More RCMP sent to bolster international court war crimes investigation of Russia

More RCMP sent to bolster international court war crimes investigation of Russia
Canada is sending additional RCMP officers to assist the International Criminal Court investigation into possible war crimes by Russia in its invasion of Ukraine.

Canada is sending additional RCMP officers to assist the International Criminal Court investigation into possible war crimes by Russia in its invasion of Ukraine.

Public Safety Minister Marco Mendicino said Tuesday the “war machine” of President Vladimir Putin is destroying houses, hospitals and schools.

Canada was one of several dozen countries to refer the Ukraine situation to the prosecutor’s office of the court. Mendicino said Canada was sending the additional police resources at the request of the prosecutor’s office.

Mendicino said they have “the skills and the expertise to help collect evidence and to marshal a case to bring charges on war crimes or crimes against humanity in a subsequent prosecution.” The investigation is part of an effort to hold Putin to account for an illegal and egregious invasion, he added.

“And part of the exercise of holding him accountable is ensuring that we preserve the record that we collect, the evidence of what has happened and what is continuing to happen in Ukraine and doing that in real time.”

The move comes as negotiators from Russia and Ukraine met Tuesday in Turkey in an attempt to end the invasion that began on Feb. 24, forcing 10 million Ukrainians from their homes, including 3.8 million that have fled the country.

Ukraine has proposed that it would remain a neutral country, but its security would be guaranteed by a group of countries in a fashion similar to NATO’s Article 5, which specifies that an attack on one is an attack on all.

Prime Minister Justin Trudeau Trudeau said Tuesday he discussed those issues in a phone call a day earlier with President Volodymyr Zelenskyy, but he brushed aside a question about his view of the Ukrainian position and whether Canada had a role to play as a security guarantor for Ukraine.

“The bottom line is Canada will continue to be there to support Ukraine and stand against Russia every step of the way. We’re in talks with allies and partners in NATO and elsewhere about how the best path forward is on that,” he said.

Foreign Affairs Minister Melanie Joly also deflected questions about the Canadian role in the ceasefire talks after speaking Tuesday with her Ukrainian counterpart, Dmytro Kuleba.

She said the Canadian efforts are focused on strengthening Ukraine’s position at the bargaining table by providing its forces with more weapons and by imposing more sanctions.

“More sanctions are coming, and also more lethal and non-lethal aid,” Joly said.

“This is reinforcing Ukraine at the table of negotiations and our goal is to make sure that they’re in a strong position as they’re fighting for their freedom and at the same time as diplomacy is continuing.”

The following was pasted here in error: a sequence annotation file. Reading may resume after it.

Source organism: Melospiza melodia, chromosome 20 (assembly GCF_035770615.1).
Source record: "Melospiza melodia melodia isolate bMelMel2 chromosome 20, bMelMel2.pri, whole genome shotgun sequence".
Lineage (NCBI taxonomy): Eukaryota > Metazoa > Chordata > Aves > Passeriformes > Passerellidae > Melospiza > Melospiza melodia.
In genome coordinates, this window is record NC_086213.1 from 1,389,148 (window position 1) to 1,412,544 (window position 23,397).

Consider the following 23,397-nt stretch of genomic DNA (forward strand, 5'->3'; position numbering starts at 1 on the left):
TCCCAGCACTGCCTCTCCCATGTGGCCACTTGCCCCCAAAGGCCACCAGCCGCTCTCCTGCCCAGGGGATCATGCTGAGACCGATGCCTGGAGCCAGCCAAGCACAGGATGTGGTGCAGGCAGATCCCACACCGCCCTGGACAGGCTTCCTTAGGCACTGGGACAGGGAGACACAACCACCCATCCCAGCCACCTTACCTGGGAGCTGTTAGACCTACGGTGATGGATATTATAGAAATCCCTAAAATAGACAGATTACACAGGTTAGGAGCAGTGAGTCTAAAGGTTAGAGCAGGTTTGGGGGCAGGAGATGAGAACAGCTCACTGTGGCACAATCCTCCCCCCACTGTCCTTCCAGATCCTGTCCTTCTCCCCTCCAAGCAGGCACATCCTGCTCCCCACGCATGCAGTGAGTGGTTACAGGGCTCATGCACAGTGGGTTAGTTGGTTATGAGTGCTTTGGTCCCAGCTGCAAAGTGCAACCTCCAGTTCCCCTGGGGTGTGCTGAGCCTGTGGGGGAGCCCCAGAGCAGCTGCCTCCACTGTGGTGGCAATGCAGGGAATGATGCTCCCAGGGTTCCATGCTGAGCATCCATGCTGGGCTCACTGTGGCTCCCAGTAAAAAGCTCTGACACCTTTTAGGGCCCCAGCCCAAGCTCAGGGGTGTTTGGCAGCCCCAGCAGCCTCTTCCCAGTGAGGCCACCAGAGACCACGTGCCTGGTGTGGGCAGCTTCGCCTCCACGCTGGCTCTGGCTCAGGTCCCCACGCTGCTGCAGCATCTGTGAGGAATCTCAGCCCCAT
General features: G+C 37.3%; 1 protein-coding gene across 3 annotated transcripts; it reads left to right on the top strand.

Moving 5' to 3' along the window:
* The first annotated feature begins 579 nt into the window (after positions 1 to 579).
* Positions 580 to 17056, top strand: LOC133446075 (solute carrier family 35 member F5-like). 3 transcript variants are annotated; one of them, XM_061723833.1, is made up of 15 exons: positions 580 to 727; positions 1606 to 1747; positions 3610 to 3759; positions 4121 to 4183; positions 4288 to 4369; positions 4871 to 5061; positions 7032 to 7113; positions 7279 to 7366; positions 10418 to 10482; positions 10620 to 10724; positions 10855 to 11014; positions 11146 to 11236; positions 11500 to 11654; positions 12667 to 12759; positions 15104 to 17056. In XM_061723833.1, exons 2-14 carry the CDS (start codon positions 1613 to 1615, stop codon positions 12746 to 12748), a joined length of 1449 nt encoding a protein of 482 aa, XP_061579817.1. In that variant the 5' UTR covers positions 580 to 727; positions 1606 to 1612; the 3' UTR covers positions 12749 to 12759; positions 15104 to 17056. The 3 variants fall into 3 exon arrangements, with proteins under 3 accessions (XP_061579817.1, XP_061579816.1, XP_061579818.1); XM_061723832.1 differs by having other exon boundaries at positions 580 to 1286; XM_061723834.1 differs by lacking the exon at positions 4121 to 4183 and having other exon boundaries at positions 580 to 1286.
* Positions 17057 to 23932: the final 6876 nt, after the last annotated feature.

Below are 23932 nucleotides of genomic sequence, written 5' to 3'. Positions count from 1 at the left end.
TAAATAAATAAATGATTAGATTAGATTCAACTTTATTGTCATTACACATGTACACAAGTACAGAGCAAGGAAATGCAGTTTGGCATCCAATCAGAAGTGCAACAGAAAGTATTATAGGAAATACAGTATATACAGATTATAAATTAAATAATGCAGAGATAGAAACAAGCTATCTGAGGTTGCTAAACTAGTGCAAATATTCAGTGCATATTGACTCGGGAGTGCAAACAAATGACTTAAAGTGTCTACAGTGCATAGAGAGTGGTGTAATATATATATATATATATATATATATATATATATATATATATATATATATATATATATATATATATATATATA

In a tweet about his conversation with Joly, Kuleba said he believes Canada’s support for his country “remains ironclad. We agreed on the need to further strengthen Ukraine’s defence capabilities, apply more severe sanctions on Russia.”

In a speech earlier in the day in Vancouver, Trudeau said nothing short of a full withdrawal of Russian troops from Ukraine is required to find a resolution.

“People ask me how this will end. I can tell you, that’s not what Ukrainians are asking. They’re talking about how this must end: a full withdrawal of Russian troops, and peace, democracy, freedom and sovereignty restored.”

Trudeau said Canada and its allies would remain steadfast in their support of Ukraine by continuing to provide military, economic and humanitarian aid, as well as safe haven for civilians fleeing the country.

“We must remain resolved to punish this criminal invasion with catastrophic sanctions on Putin and his inner circle to make them pay, for as long as it takes. If Putin thinks we don’t have the staying power to see this through, he is dead wrong,” said Trudeau.

He also said there will be challenges and pain for democratic countries such as Canada as the war in Ukraine leads to higher food and energy prices.

“But others in the world may face outright shortages and famine. While Ukrainians themselves fight for their lives and pay with their lives.”

Russia, meanwhile, has announced it will significantly scale back its military operations near Kyiv and the northern city of Chernihiv to build trust during the talks after several unsuccessful rounds. The United States and other allies greeted that news with skepticism.

The apparent show of good faith by Russia comes after its advance on the Ukrainian capital has effectively stalled in the face of a military resistance that has exceed the expectations of both the country’s invaders and its Western allies.

On Twitter, Lesia Vasylenko, a Ukrainian MP, said air raid sirens were sounding across western Ukraine on Tuesday evening.

“This is #putin retreating to the East for you … the sound of war is loud and clear,” she wrote.

This report by The Canadian Press was first published March 29, 2022.

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